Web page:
As Forbes writer Michael Shellenberger noted in a 2018 article about renewable energy transmission lines, “It would take 18 of California’s Ivanpah solar farms to produce the same amount of electricity that comes from our Diablo Canyon nuclear plant. And where just one set of transmission lines are required to bring power from Diablo Canyon, 18 separate transmission lines would be required to bring power from solar farms like Ivanpha.”

Some environmentalists have argued that the death of hundreds of millions of birds is justifiable, because global warming is going to cause harm to birds too. Even if the premise of that argument is accepted, the truth is the Green New Deal would do nothing to avert global warming.

Not only would the Green New Deal require more energy facilities, but those facilities would also likely end up being located farther away from population centers than current power plants, requiring even more transmission lines.

One reason this is probable is that many Americans, even those who support renewable energy, don’t want giant wind turbines and solar panels in their backyards. A second reason is that many parts of the United States are not conducive to wind and solar, because they don’t receive enough wind or sunshine.

Transmitting power from the windy Great Plains states and America’s sunny deserts means more transmission lines, killing millions of additional birds. If transmission lines were to increase by just 25 percent, it would mean 2 million to 14.25 million additional birds would be killed annually.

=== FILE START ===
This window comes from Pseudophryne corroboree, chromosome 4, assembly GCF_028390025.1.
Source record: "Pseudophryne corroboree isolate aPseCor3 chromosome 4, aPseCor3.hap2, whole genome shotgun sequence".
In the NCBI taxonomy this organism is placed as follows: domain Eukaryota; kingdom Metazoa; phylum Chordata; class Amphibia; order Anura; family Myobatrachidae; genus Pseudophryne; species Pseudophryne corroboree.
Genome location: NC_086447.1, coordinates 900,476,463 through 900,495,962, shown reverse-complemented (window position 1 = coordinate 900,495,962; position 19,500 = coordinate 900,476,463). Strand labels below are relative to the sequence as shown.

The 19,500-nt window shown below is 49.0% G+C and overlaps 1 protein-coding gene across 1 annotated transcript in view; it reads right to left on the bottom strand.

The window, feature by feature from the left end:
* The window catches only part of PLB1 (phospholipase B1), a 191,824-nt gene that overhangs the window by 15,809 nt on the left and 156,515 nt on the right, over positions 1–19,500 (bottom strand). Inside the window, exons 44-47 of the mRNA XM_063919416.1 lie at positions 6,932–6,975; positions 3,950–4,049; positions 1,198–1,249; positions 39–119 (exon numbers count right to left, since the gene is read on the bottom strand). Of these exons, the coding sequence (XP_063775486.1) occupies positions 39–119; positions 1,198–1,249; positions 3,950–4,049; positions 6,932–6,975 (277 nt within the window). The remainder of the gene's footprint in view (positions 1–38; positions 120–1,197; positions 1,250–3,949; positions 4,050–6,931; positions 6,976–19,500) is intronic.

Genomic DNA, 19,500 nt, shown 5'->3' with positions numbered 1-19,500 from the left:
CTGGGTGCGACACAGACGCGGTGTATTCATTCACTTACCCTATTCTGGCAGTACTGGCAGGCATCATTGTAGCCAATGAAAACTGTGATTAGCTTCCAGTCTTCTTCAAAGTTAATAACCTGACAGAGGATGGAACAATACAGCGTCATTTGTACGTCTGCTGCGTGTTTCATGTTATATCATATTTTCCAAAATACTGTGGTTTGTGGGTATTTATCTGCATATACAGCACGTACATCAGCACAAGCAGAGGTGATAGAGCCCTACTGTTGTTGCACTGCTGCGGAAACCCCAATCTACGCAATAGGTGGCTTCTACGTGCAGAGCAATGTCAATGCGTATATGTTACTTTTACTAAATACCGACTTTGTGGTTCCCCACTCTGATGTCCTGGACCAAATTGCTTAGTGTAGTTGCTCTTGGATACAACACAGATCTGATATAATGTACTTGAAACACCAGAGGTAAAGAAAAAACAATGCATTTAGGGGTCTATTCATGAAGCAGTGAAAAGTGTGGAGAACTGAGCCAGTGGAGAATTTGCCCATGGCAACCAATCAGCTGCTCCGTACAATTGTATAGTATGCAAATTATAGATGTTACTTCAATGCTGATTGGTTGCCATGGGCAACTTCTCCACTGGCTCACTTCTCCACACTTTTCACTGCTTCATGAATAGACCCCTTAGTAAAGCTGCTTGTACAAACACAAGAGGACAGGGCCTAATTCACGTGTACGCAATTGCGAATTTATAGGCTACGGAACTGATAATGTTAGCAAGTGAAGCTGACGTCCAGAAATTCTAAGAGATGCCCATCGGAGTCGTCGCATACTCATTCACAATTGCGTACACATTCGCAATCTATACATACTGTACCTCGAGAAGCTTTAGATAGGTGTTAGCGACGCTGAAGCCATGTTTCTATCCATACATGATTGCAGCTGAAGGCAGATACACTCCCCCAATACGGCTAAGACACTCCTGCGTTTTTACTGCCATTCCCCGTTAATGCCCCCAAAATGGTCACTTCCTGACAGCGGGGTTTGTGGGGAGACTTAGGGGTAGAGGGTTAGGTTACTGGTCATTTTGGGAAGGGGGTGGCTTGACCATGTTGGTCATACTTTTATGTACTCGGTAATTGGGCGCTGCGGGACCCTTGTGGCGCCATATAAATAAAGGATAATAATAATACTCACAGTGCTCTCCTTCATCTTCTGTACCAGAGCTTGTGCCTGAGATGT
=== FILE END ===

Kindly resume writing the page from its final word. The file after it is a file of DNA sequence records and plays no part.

Together, these figures indicate over a few decades it’s possible a half-billion birds would die as a result of the Green New Deal’s mandates – and the number could be even worse, depending on how much of the country’s future electricity generation comes from wind turbines.

The huge number of deaths that would likely result from the Green New Deal creates a moral dilemma for environmentalists, and it could pose significant legal challenges, too. The Green New Deal’s hundreds of thousands of new wind turbines, solar facilities and transmission lines wouldn’t just kill birds with large populations, they would also kill many endangered birds and other animals protected by federal law, including the golden eagle.

Some environmentalists have argued that the death of hundreds of millions of birds is justifiable, because global warming is going to cause harm to birds, too. Even if the premise of that argument is accepted, the truth is the Green New Deal would do nothing to avert global warming.

The world, especially nations like China and India, are increasing their carbon dioxide emissions at such a rapid pace that any cuts we make over the next decade in the United States – including a total elimination of all CO2 emissions – would be more than offset by the rest of the world’s increases.


If humans’ CO2 emissions are causing global warming, the Green New Deal won’t stop it. So, why should we sacrifice hundreds of millions of birds, tear up tens of thousands or even hundreds of thousands of acres of land, and decimate the U.S. economy in the process of rolling out this disastrous legislation?

Members of the environmental left know about these problems (and many more, too) but they are more concerned about advancing socialism than actually protecting the environment.